Once researchers have engaged with stakeholders who have the potential to mobilize resources and influence systems, those stakeholders must also make a conscious decision whether or not to adopt the intervention. Following a decision to adopt, there are multiple actions required to put the intervention into practice, such as training leaders, securing appropriate sites, marketing, and so forth. Throughout the process, researchers can encourage feedback from partner agencies who are launching interventions “on the ground”—and this feedback can, in turn, inform refinements of the intervention in the lab.
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The framework examines the translatability of public health promotion interventions in five dimensions:
- Reach into the target population: Is the intervention reaching the right people, those it was designed for?
- Efficacy or effectiveness: Does the intervention have a positive impact on the health issue being addressed? Does it actually provide benefits or does it unintentionally cause harm?
- Adoption: Are settings appropriate and accessible for the population you are trying to reach? Are there organizational supports that can help deliver the intervention—through partnering with local agencies, for instance?
- Implementation: Is the intervention being properly delivered? Are the differences seen attributable to that program?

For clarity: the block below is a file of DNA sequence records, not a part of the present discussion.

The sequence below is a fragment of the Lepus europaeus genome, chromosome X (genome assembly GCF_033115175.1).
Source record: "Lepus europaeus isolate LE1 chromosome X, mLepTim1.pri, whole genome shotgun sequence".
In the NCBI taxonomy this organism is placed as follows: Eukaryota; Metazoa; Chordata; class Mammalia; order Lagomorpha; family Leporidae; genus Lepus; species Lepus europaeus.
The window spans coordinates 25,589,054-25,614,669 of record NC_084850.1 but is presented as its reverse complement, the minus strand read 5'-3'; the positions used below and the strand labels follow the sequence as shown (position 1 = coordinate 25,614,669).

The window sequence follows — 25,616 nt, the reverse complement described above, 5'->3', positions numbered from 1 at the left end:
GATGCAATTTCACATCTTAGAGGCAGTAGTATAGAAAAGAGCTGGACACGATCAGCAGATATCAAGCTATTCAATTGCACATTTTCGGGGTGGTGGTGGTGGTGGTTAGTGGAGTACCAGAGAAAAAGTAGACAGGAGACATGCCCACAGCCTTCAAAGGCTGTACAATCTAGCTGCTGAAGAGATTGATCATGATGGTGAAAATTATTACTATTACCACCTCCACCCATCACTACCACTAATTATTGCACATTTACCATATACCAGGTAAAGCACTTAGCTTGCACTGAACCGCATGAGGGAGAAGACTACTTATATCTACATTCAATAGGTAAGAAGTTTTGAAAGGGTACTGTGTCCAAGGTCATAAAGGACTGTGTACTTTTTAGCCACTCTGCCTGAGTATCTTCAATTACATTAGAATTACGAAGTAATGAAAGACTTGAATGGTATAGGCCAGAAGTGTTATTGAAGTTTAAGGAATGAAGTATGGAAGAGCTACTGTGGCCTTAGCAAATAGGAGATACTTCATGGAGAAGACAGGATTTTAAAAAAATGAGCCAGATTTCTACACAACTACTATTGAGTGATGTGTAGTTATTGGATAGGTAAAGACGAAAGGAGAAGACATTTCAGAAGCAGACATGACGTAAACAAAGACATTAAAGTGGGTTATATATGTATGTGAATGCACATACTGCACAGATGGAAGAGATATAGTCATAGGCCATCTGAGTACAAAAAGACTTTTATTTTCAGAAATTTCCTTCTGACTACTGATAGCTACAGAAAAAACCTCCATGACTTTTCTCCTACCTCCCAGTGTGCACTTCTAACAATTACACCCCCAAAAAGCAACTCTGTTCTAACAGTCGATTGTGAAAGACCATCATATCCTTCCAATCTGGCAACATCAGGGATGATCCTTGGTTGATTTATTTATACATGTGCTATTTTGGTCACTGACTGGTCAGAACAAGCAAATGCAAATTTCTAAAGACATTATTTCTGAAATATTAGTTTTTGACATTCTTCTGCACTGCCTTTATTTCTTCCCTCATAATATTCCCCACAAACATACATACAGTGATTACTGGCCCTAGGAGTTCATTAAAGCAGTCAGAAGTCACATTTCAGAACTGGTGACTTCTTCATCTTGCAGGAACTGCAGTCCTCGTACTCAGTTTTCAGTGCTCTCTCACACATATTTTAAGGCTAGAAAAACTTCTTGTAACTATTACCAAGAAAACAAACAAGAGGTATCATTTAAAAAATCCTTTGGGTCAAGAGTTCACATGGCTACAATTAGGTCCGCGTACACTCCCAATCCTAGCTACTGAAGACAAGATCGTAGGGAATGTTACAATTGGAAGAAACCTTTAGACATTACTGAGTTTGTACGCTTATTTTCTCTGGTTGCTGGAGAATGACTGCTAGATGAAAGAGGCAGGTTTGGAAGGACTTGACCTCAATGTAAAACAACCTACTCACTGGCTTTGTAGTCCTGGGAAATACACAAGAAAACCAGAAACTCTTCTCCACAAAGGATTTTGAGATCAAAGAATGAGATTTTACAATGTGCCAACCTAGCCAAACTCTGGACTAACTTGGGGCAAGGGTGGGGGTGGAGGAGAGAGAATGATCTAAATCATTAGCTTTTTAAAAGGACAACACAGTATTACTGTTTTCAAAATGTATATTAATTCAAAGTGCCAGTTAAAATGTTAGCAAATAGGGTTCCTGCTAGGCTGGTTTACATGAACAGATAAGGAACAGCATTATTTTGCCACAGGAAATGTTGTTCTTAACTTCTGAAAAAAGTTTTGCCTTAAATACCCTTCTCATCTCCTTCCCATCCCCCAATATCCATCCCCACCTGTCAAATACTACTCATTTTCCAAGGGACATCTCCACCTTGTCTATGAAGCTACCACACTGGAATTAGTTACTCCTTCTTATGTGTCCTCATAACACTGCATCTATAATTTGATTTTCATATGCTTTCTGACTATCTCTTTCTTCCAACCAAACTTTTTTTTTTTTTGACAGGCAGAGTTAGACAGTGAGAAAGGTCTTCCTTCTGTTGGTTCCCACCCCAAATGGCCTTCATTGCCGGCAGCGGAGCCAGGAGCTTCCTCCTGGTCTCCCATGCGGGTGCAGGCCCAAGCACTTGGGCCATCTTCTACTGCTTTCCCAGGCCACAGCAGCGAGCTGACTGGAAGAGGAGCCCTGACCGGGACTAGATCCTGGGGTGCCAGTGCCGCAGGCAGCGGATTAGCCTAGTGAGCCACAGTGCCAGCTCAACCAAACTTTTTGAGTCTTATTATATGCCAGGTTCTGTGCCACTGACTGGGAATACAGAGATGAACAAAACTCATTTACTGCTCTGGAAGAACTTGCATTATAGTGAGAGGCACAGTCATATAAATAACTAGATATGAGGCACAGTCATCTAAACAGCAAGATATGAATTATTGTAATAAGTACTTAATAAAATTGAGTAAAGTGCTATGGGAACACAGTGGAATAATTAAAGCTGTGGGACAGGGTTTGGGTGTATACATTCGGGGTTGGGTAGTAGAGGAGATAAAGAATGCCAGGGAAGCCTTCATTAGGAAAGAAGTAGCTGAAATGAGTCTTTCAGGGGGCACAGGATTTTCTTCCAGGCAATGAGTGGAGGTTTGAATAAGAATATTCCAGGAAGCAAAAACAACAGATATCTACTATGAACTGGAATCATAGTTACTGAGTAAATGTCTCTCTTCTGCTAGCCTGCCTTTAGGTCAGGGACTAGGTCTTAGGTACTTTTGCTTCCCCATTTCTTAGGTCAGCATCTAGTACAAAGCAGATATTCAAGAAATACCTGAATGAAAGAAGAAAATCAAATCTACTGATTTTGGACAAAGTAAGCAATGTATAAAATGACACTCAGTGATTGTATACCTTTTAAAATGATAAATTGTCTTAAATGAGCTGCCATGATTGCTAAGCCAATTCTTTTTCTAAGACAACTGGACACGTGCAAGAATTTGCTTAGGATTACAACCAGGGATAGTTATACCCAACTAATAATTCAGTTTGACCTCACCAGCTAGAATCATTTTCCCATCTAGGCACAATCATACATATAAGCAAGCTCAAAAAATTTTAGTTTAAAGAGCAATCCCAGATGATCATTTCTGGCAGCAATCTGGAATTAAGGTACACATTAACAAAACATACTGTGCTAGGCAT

- Maintenance: Is the program or intervention sustainable on both the individual and system levels so that it can be delivered long term?
Framework calculators, tools, and other resources are available on the RE-AIM Web site: www.re-aim.org.
A question-and-answer period following the presentations touched on, among other questions, how researchers might design interventional studies with an eye toward their practical applications in the community. Dr. Belza advised that researchers should design specific and clearly written protocols for instructors and participants. For an exercise such as sit and stand, for instance, the type of chair and exact instructions for the trainer should be clearly spelled out. Researchers should also ask what would work in real life and not just in an academic center or clinic where researchers have more resources (physical therapists, sophisticated testing equipment, etc.) at their disposal. According to Dr. Brady, when the CDC asked its state health-department partners about the elements of a workable program, they responded that “doable” programs would require minimal professional training for instructors (no advanced degrees, for example); minimal expense for participants (no more than $50 each); and minimal equipment (for example, a pedometer only). She and Dr. Belza encouraged researchers and implementers to engage in active dialogue about their public health interventions.